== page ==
As a responsible member of the UN, and under Article 33 of the UN Charter, Afghanistan has submitted 19 protest notes to Pakistan and summoned its head of mission in Kabul three times in the past three months. Meanwhile, Afghanistan’s Government and parliament have called for diplomatic solution to the illegal construction at Torkham Pass. An Afghan delegation was sent to Islamabad, exploring a diplomatic breakthrough. We hope the voice of reason will prevail but our message is very clear: make no mistake, I repeat, make no mistake, the proud Government and people of Afghanistan have not, do not and will not surrender to intimidation, violence, and aggression. Our history is a testimony to this!

Mr. President,

Apart from the Taliban, the constantly morphing global and regional terrorist groups seek to turn Afghanistan into a launching pad against Central Asia, South Asia, West Asia and the Far East. It is imperative that we remain vigilant and proactive against them. Despite the recent ANDSF heavy blows to ISIL and AL-Qaeda, they continue to position themselves to reemerge in Afghanistan. Al-Qaeda has gone dark and deep. Other regional terrorist networks, with links to Central Asian republics, Chechnya and China are highly active in our region. Tehrik-i-Taliban Pakistan, in coordination with other terror groups, remains a long-term threat to the security and stability of our region. What is more important, most of these terrorist groups and networks enjoy the facilitation and orchestration services of elements within the state structure of Pakistan who believe in the use of violence in pursuit of political objectives. Any country contemplating the use of good and bad terrorists against each other and against others is playing with fire which will catch itself. It is imperative that the international community undertake an initiative to establish objective criteria to identify and confront state sponsorship of terrorism in our neighborhood.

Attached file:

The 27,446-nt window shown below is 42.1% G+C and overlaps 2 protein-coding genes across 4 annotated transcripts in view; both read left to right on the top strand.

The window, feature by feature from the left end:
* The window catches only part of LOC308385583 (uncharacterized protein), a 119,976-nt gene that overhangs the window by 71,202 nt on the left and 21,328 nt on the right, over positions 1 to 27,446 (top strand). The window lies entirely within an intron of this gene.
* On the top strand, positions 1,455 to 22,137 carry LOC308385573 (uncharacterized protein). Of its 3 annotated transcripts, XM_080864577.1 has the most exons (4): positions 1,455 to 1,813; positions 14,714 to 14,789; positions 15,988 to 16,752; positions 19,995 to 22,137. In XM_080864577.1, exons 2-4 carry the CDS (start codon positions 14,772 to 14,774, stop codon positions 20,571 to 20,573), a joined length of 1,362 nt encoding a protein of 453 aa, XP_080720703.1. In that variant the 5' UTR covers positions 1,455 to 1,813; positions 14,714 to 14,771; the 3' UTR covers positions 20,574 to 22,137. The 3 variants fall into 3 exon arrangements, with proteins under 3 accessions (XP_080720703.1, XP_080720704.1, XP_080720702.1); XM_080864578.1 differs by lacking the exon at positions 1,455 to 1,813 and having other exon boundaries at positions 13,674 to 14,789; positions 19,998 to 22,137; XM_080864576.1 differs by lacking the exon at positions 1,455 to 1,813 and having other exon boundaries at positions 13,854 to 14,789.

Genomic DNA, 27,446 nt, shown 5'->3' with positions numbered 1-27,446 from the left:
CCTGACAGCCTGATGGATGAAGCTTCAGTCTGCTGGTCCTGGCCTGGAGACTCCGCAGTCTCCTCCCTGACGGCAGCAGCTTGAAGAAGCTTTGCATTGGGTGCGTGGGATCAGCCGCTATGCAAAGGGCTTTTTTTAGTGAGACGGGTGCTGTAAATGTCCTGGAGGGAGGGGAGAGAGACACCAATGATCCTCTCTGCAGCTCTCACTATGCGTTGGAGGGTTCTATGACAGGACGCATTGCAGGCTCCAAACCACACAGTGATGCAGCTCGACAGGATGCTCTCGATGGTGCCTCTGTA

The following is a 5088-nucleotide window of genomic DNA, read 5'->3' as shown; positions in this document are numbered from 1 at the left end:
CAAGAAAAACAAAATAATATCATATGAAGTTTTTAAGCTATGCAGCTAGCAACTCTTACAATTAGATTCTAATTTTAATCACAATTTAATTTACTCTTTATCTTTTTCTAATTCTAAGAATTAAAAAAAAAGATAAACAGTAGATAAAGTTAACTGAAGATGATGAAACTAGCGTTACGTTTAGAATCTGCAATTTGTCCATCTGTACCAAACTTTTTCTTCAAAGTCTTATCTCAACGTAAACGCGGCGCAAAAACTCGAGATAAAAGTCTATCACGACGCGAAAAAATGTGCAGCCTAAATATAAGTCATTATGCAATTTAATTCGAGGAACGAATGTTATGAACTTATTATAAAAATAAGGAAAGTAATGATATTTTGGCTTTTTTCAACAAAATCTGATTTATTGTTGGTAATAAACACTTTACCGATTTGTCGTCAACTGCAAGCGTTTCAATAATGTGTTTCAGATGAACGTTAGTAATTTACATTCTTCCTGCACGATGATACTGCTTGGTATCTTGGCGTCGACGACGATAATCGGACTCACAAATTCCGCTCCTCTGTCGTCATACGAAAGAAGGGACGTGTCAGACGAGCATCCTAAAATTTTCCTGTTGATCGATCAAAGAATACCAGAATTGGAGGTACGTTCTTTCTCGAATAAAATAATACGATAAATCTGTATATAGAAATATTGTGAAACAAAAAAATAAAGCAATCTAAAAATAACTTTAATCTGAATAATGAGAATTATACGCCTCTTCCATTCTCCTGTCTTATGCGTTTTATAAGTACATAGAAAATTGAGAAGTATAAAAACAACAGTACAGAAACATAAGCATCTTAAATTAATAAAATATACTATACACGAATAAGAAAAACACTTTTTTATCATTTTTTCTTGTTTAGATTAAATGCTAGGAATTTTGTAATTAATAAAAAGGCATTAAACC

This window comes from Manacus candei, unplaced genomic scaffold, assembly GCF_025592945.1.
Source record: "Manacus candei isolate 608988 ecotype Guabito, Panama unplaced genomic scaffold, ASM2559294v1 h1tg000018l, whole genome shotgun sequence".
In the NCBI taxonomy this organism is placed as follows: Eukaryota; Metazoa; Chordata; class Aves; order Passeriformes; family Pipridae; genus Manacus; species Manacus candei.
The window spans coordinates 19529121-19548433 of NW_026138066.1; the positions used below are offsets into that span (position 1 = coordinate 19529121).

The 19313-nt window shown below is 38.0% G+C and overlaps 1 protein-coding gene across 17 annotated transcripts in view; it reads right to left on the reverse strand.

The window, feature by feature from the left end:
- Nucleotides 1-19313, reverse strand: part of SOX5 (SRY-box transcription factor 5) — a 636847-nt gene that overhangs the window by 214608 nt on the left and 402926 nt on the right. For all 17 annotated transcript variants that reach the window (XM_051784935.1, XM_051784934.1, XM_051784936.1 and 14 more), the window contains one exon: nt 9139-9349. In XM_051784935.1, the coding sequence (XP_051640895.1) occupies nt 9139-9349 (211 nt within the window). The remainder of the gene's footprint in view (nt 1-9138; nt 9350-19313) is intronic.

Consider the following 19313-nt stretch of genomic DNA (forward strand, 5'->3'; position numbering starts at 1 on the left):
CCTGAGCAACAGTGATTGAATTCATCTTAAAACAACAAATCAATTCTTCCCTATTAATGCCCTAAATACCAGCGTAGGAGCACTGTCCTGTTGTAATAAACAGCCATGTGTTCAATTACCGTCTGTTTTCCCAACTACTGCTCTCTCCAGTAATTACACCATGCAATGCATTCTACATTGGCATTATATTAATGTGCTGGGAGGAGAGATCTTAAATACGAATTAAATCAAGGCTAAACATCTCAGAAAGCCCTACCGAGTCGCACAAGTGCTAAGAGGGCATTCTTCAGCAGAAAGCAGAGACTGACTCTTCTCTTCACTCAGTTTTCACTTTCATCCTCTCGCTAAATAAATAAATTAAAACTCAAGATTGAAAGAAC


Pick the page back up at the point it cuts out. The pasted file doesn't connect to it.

Despite the challenges, Afghanistan remains committed to the peace process with reconcilable Afghan elements in parallel to strengthening its defense and security capabilities. However, it is important that we remain vigilant against the instrumentalisation and misuse of the peace process to buy time and refuel the war machine of the Taliban by their supporters. One can only talk about peace with those who value genuine and results-oriented negotiations, but the world is yet to see sincerity on the part of the Taliban and their supporters.